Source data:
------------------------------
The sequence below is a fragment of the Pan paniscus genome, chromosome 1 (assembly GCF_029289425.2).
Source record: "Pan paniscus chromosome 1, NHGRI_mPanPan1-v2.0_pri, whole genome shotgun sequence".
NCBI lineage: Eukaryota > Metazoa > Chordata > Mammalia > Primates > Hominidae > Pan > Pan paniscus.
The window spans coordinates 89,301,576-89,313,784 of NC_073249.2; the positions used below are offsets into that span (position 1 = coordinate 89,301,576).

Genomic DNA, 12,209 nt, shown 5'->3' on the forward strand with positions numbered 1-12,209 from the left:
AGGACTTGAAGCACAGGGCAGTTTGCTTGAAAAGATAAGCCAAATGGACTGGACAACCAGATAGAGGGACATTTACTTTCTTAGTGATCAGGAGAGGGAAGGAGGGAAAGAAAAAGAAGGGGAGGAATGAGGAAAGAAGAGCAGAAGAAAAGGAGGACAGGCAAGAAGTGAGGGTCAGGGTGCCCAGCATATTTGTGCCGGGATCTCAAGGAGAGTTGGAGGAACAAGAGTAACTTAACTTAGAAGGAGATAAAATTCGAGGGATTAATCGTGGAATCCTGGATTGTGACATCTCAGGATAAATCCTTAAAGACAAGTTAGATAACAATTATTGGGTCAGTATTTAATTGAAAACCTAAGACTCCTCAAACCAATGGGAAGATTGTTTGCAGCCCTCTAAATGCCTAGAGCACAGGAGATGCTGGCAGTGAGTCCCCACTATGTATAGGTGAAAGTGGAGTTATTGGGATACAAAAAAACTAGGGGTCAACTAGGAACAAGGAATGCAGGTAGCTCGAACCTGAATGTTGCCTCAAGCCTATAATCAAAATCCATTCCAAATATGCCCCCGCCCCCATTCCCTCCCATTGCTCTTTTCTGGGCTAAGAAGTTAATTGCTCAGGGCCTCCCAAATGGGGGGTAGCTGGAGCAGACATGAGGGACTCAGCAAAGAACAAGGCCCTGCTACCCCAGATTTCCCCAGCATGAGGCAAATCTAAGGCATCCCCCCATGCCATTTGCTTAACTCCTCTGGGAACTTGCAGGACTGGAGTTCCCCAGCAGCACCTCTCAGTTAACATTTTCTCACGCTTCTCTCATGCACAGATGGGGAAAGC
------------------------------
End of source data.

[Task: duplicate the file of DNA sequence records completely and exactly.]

The sequence below is a fragment of the Pan paniscus genome, chromosome 1 (assembly GCF_029289425.2).
Source record: "Pan paniscus chromosome 1, NHGRI_mPanPan1-v2.0_pri, whole genome shotgun sequence".
NCBI lineage: Eukaryota > Metazoa > Chordata > Mammalia > Primates > Hominidae > Pan > Pan paniscus.
The window spans coordinates 89,301,576-89,313,784 of NC_073249.2; the positions used below are offsets into that span (position 1 = coordinate 89,301,576).

Genomic DNA, 12,209 nt, shown 5'->3' on the forward strand with positions numbered 1-12,209 from the left:
AGGACTTGAAGCACAGGGCAGTTTGCTTGAAAAGATAAGCCAAATGGACTGGACAACCAGATAGAGGGACATTTACTTTCTTAGTGATCAGGAGAGGGAAGGAGGGAAAGAAAAAGAAGGGGAGGAATGAGGAAAGAAGAGCAGAAGAAAAGGAGGACAGGCAAGAAGTGAGGGTCAGGGTGCCCAGCATATTTGTGCCGGGATCTCAAGGAGAGTTGGAGGAACAAGAGTAACTTAACTTAGAAGGAGATAAAATTCGAGGGATTAATCGTGGAATCCTGGATTGTGACATCTCAGGATAAATCCTTAAAGACAAGTTAGATAACAATTATTGGGTCAGTATTTAATTGAAAACCTAAGACTCCTCAAACCAATGGGAAGATTGTTTGCAGCCCTCTAAATGCCTAGAGCACAGGAGATGCTGGCAGTGAGTCCCCACTATGTATAGGTGAAAGTGGAGTTATTGGGATACAAAAAAACTAGGGGTCAACTAGGAACAAGGAATGCAGGTAGCTCGAACCTGAATGTTGCCTCAAGCCTATAATCAAAATCCATTCCAAATATGCCCCCGCCCCCATTCCCTCCCATTGCTCTTTTCTGGGCTAAGAAGTTAATTGCTCAGGGCCTCCCAAATGGGGGGTAGCTGGAGCAGACATGAGGGACTCAGCAAAGAACAAGGCCCTGCTACCCCAGATTTCCCCAGCATGAGGCAAATCTAAGGCATCCCCCCATGCCATTTGCTTAACTCCTCTGGGAACTTGCAGGACTGGAGTTCCCCAGCAGCACCTCTCAGTTAACATTTTCTCACGCTTCTCTCATGCACAGATGGGGAAAGC